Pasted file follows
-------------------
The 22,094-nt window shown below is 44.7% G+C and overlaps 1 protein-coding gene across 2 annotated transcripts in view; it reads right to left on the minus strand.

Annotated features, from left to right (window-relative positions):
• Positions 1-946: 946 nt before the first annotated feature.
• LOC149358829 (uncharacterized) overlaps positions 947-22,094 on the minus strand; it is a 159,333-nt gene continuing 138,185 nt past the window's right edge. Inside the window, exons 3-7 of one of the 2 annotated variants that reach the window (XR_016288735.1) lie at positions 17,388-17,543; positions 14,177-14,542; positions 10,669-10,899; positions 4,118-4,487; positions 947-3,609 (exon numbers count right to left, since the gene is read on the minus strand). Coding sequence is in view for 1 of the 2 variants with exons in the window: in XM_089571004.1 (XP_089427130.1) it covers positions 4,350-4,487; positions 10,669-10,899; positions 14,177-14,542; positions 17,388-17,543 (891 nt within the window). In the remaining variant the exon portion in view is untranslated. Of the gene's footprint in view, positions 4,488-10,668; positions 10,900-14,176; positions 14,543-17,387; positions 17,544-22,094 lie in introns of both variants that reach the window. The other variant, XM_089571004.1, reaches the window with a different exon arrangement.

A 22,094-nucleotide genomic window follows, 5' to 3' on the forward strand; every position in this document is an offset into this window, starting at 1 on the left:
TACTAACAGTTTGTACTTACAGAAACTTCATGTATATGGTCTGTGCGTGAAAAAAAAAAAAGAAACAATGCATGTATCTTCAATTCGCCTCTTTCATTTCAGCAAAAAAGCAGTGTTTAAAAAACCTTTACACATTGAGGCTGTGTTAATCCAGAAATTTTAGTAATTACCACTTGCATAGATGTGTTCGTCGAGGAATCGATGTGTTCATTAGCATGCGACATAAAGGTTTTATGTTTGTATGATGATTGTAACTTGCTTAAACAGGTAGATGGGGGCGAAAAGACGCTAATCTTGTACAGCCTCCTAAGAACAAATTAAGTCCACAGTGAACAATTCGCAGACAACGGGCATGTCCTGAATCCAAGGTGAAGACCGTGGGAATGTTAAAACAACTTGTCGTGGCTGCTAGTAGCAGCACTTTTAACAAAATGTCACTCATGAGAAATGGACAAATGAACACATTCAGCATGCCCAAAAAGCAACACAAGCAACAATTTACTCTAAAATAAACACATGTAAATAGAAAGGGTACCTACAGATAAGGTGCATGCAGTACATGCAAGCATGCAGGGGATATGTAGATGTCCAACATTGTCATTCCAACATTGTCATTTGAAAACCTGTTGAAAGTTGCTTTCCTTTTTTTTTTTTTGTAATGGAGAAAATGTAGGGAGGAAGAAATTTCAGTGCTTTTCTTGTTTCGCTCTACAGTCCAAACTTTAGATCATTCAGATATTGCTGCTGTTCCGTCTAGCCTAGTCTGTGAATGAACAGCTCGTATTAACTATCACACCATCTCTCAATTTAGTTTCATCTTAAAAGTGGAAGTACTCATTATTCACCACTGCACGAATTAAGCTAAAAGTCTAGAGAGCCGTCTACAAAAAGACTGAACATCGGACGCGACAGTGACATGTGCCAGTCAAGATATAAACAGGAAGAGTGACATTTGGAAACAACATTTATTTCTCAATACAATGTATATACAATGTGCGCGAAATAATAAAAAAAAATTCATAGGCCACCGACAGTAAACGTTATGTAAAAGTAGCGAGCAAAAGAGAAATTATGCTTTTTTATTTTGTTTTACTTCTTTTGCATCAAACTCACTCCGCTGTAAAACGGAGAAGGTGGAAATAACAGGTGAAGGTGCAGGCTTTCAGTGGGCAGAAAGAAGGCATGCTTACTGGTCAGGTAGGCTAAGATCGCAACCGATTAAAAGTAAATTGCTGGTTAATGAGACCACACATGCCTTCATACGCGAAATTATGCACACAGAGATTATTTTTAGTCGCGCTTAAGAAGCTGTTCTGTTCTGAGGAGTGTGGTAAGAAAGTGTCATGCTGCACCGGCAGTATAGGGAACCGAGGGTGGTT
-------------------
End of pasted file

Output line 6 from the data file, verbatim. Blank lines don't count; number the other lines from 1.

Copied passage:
TACTAACAGTTTGTACTTACAGAAACTTCATGTATATGGTCTGTGCGTGAAAAAAAAAAAAGAAACAATGCATGTATCTTCAATTCGCCTCTTTCATTTCAGCAAAAAAGCAGTGTTTAAAAAACCTTTACACATTGAGGCTGTGTTAATCCAGAAATTTTAGTAATTACCACTTGCATAGATGTGTTCGTCGAGGAATCGATGTGTTCATTAGCATGCGACATAAAGGTTTTATGTTTGTATGATGATTGTAACTTGCTTAAACAGGTAGATGGGGGCGAAAAGACGCTAATCTTGTACAGCCTCCTAAGAACAAATTAAGTCCACAGTGAACAATTCGCAGACAACGGGCATGTCCTGAATCCAAGGTGAAGACCGTGGGAATGTTAAAACAACTTGTCGTGGCTGCTAGTAGCAGCACTTTTAACAAAATGTCACTCATGAGAAATGGACAAATGAACACATTCAGCATGCCCAAAAAGCAACACAAGCAACAATTTACTCTAAAATAAACACATGTAAATAGAAAGGGTACCTACAGATAAGGTGCATGCAGTACATGCAAGCATGCAGGGGATATGTAGATGTCCAACATTGTCATTCCAACATTGTCATTTGAAAACCTGTTGAAAGTTGCTTTCCTTTTTTTTTTTTTGTAATGGAGAAAATGTAGGGAGGAAGAAATTTCAGTGCTTTTCTTGTTTCGCTCTACAGTCCAAACTTTAGATCATTCAGATATTGCTGCTGTTCCGTCTAGCCTAGTCTGTGAATGAACAGCTCGTATTAACTATCACACCATCTCTCAATTTAGTTTCATCTTAAAAGTGGAAGTACTCATTATTCACCACTGCACGAATTAAGCTAAAAGTCTAGAGAGCCGTCTACAAAAAGACTGAACATCGGACGCGACAGTGACATGTGCCAGTCAAGATATAAACAGGAAGAGTGACATTTGGAAACAACATTTATTTCTCAATACAATGTATATACAATGTGCGCGAAATAATAAAAAAAAATTCATAGGCCACCGACAGTAAACGTTATGTAAAAGTAGCGAGCAAAAGAGAAATTATGCTTTTTTATTTTGTTTTACTTCTTTTGCATCAAACTCACTCCGCTGTAAAACGGAGAAGGTGGAAATAACAGGTGAAGGTGCAGGCTTTCAGTGGGCAGAAAGAAGGCATGCTTACTGGTCAGGTAGGCTAAGATCGCAACCGATTAAAAGTAAATTGCTGGTTAATGAGACCACACATGCCTTCATACGCGAAATTATGCACACAGAGATTATTTTTAGTCGCGCTTAAGAAGCTGTTCTGTTCTGAGGAGTGTGGTAAGAAAGTGTCATGCTGCACCGGCAGTATAGGGAACCGAGGGTGGTT